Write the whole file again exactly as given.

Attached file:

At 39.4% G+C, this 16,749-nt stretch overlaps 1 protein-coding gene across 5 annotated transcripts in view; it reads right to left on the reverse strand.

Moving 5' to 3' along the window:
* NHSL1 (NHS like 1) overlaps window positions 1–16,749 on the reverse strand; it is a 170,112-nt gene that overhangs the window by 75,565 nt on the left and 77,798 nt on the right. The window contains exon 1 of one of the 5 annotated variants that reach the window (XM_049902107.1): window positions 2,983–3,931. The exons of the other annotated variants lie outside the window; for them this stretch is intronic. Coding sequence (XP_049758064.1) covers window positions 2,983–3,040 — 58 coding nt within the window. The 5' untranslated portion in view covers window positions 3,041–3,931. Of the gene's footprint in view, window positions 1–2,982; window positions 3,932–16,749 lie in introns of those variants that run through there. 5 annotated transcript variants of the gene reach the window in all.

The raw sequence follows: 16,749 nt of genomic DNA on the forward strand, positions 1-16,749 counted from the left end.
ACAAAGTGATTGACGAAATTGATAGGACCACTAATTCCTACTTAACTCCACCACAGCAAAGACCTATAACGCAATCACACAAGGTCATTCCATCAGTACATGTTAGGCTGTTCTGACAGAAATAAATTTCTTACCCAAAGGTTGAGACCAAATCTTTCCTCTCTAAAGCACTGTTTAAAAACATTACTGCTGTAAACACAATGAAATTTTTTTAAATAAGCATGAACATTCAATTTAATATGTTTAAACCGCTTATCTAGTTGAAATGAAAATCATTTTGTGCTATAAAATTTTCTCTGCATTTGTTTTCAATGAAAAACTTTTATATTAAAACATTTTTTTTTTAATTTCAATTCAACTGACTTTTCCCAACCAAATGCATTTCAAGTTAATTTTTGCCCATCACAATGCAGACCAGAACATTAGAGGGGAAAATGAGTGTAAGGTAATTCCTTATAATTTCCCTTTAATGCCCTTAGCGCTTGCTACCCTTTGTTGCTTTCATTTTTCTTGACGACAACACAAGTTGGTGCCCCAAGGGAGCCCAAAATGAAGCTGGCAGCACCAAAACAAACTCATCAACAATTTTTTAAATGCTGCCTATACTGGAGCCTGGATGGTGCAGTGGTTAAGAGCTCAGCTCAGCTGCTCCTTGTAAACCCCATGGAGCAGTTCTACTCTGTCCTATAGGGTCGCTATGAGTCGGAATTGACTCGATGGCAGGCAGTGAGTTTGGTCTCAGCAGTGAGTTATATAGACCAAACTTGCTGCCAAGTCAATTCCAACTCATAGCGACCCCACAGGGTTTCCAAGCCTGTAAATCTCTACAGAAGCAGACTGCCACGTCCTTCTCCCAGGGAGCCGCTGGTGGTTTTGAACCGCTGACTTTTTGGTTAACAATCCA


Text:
At 39.4% G+C, this 16,749-nt stretch overlaps 1 protein-coding gene across 5 annotated transcripts in view; it reads right to left on the reverse strand.

Moving 5' to 3' along the window:
* NHSL1 (NHS like 1) overlaps window positions 1–16,749 on the reverse strand; it is a 170,112-nt gene that overhangs the window by 75,565 nt on the left and 77,798 nt on the right. The window contains exon 1 of one of the 5 annotated variants that reach the window (XM_049902107.1): window positions 2,983–3,931. The exons of the other annotated variants lie outside the window; for them this stretch is intronic. Coding sequence (XP_049758064.1) covers window positions 2,983–3,040 — 58 coding nt within the window. The 5' untranslated portion in view covers window positions 3,041–3,931. Of the gene's footprint in view, window positions 1–2,982; window positions 3,932–16,749 lie in introns of those variants that run through there. 5 annotated transcript variants of the gene reach the window in all.

The raw sequence follows: 16,749 nt of genomic DNA on the forward strand, positions 1-16,749 counted from the left end.
ACAAAGTGATTGACGAAATTGATAGGACCACTAATTCCTACTTAACTCCACCACAGCAAAGACCTATAACGCAATCACACAAGGTCATTCCATCAGTACATGTTAGGCTGTTCTGACAGAAATAAATTTCTTACCCAAAGGTTGAGACCAAATCTTTCCTCTCTAAAGCACTGTTTAAAAACATTACTGCTGTAAACACAATGAAATTTTTTTAAATAAGCATGAACATTCAATTTAATATGTTTAAACCGCTTATCTAGTTGAAATGAAAATCATTTTGTGCTATAAAATTTTCTCTGCATTTGTTTTCAATGAAAAACTTTTATATTAAAACATTTTTTTTTTAATTTCAATTCAACTGACTTTTCCCAACCAAATGCATTTCAAGTTAATTTTTGCCCATCACAATGCAGACCAGAACATTAGAGGGGAAAATGAGTGTAAGGTAATTCCTTATAATTTCCCTTTAATGCCCTTAGCGCTTGCTACCCTTTGTTGCTTTCATTTTTCTTGACGACAACACAAGTTGGTGCCCCAAGGGAGCCCAAAATGAAGCTGGCAGCACCAAAACAAACTCATCAACAATTTTTTAAATGCTGCCTATACTGGAGCCTGGATGGTGCAGTGGTTAAGAGCTCAGCTCAGCTGCTCCTTGTAAACCCCATGGAGCAGTTCTACTCTGTCCTATAGGGTCGCTATGAGTCGGAATTGACTCGATGGCAGGCAGTGAGTTTGGTCTCAGCAGTGAGTTATATAGACCAAACTTGCTGCCAAGTCAATTCCAACTCATAGCGACCCCACAGGGTTTCCAAGCCTGTAAATCTCTACAGAAGCAGACTGCCACGTCCTTCTCCCAGGGAGCCGCTGGTGGTTTTGAACCGCTGACTTTTTGGTTAACAATCCA